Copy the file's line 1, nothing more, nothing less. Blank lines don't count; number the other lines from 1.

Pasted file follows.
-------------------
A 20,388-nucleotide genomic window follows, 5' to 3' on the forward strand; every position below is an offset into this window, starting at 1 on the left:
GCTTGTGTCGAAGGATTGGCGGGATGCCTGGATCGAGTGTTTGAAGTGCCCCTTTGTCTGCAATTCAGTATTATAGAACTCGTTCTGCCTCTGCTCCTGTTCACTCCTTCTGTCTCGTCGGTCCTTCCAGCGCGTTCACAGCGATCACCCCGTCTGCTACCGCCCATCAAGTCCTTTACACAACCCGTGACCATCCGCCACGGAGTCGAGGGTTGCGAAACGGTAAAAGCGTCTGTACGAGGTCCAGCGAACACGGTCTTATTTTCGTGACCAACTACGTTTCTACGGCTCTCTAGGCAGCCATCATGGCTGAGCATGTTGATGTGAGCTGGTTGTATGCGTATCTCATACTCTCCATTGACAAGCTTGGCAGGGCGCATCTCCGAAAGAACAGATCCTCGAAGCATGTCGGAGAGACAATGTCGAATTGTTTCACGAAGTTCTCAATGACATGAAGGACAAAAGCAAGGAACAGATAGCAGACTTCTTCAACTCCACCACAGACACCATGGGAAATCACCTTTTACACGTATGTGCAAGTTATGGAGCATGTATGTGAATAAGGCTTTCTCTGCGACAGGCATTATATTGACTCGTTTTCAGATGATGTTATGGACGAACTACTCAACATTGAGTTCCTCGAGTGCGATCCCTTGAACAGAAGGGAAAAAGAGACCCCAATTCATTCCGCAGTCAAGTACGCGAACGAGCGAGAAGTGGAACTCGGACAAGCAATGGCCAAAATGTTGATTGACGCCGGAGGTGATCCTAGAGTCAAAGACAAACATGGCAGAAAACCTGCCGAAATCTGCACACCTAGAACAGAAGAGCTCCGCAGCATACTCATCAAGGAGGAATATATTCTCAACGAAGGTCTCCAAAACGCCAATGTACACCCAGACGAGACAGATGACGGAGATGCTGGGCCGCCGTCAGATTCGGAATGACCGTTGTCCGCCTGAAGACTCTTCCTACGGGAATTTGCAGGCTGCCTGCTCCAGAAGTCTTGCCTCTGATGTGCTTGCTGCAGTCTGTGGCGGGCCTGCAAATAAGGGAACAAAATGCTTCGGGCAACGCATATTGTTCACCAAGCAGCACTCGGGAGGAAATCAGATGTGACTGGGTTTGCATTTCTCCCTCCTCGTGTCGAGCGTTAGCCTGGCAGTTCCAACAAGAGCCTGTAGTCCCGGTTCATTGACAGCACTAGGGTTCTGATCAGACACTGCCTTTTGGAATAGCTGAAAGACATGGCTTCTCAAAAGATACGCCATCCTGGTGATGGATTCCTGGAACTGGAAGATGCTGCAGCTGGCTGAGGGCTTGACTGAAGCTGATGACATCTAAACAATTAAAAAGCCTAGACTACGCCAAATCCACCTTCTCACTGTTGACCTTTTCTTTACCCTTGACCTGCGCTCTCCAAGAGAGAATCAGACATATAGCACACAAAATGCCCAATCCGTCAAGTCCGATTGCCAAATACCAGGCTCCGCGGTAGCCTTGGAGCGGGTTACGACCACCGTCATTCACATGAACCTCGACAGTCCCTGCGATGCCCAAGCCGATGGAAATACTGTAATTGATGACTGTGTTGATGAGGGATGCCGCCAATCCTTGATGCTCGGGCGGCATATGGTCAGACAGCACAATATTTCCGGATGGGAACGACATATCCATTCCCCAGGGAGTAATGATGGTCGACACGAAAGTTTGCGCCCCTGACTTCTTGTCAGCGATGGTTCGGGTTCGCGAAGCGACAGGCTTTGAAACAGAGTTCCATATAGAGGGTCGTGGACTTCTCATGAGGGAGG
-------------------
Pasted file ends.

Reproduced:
A 20,388-nucleotide genomic window follows, 5' to 3' on the forward strand; every position below is an offset into this window, starting at 1 on the left: